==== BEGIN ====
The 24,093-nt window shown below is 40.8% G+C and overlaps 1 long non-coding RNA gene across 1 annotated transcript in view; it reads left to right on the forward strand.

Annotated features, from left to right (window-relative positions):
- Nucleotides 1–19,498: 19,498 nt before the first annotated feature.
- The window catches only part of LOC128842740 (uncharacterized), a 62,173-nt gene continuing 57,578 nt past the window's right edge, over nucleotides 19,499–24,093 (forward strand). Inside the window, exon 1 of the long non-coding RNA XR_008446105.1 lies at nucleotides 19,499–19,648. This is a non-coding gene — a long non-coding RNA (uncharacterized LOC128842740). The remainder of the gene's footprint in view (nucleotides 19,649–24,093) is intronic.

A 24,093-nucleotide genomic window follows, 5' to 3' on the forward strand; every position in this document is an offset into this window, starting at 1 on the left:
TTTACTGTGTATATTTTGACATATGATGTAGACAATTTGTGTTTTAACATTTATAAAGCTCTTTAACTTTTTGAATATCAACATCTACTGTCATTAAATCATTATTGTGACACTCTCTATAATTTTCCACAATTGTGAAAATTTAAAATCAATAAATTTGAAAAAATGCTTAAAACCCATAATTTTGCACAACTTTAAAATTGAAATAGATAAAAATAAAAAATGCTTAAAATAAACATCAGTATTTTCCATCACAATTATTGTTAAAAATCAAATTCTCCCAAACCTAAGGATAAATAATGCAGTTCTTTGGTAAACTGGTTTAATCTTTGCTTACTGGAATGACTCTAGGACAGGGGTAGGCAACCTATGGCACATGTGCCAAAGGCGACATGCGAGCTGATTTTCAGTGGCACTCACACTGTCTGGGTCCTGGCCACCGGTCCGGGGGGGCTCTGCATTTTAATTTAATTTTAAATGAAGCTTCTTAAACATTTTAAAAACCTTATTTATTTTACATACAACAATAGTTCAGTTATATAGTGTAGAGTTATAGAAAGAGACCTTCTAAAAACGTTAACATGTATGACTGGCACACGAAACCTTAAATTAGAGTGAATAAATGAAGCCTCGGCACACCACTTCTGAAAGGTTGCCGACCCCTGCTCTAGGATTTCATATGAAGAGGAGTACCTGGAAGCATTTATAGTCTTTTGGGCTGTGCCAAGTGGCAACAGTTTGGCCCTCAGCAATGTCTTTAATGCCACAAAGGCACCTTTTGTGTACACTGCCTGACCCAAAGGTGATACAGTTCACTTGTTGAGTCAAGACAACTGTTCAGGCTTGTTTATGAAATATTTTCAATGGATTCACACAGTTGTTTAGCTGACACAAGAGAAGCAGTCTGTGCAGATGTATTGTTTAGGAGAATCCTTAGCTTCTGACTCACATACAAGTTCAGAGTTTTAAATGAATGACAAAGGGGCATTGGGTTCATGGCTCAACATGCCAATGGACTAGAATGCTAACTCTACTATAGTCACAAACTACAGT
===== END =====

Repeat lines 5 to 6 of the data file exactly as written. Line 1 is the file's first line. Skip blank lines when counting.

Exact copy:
A 24,093-nucleotide genomic window follows, 5' to 3' on the forward strand; every position in this document is an offset into this window, starting at 1 on the left:
TTTACTGTGTATATTTTGACATATGATGTAGACAATTTGTGTTTTAACATTTATAAAGCTCTTTAACTTTTTGAATATCAACATCTACTGTCATTAAATCATTATTGTGACACTCTCTATAATTTTCCACAATTGTGAAAATTTAAAATCAATAAATTTGAAAAAATGCTTAAAACCCATAATTTTGCACAACTTTAAAATTGAAATAGATAAAAATAAAAAATGCTTAAAATAAACATCAGTATTTTCCATCACAATTATTGTTAAAAATCAAATTCTCCCAAACCTAAGGATAAATAATGCAGTTCTTTGGTAAACTGGTTTAATCTTTGCTTACTGGAATGACTCTAGGACAGGGGTAGGCAACCTATGGCACATGTGCCAAAGGCGACATGCGAGCTGATTTTCAGTGGCACTCACACTGTCTGGGTCCTGGCCACCGGTCCGGGGGGGCTCTGCATTTTAATTTAATTTTAAATGAAGCTTCTTAAACATTTTAAAAACCTTATTTATTTTACATACAACAATAGTTCAGTTATATAGTGTAGAGTTATAGAAAGAGACCTTCTAAAAACGTTAACATGTATGACTGGCACACGAAACCTTAAATTAGAGTGAATAAATGAAGCCTCGGCACACCACTTCTGAAAGGTTGCCGACCCCTGCTCTAGGATTTCATATGAAGAGGAGTACCTGGAAGCATTTATAGTCTTTTGGGCTGTGCCAAGTGGCAACAGTTTGGCCCTCAGCAATGTCTTTAATGCCACAAAGGCACCTTTTGTGTACACTGCCTGACCCAAAGGTGATACAGTTCACTTGTTGAGTCAAGACAACTGTTCAGGCTTGTTTATGAAATATTTTCAATGGATTCACACAGTTGTTTAGCTGACACAAGAGAAGCAGTCTGTGCAGATGTATTGTTTAGGAGAATCCTTAGCTTCTGACTCACATACAAGTTCAGAGTTTTAAATGAATGACAAAGGGGCATTGGGTTCATGGCTCAACATGCCAATGGACTAGAATGCTAACTCTACTATAGTCACAAACTACAGT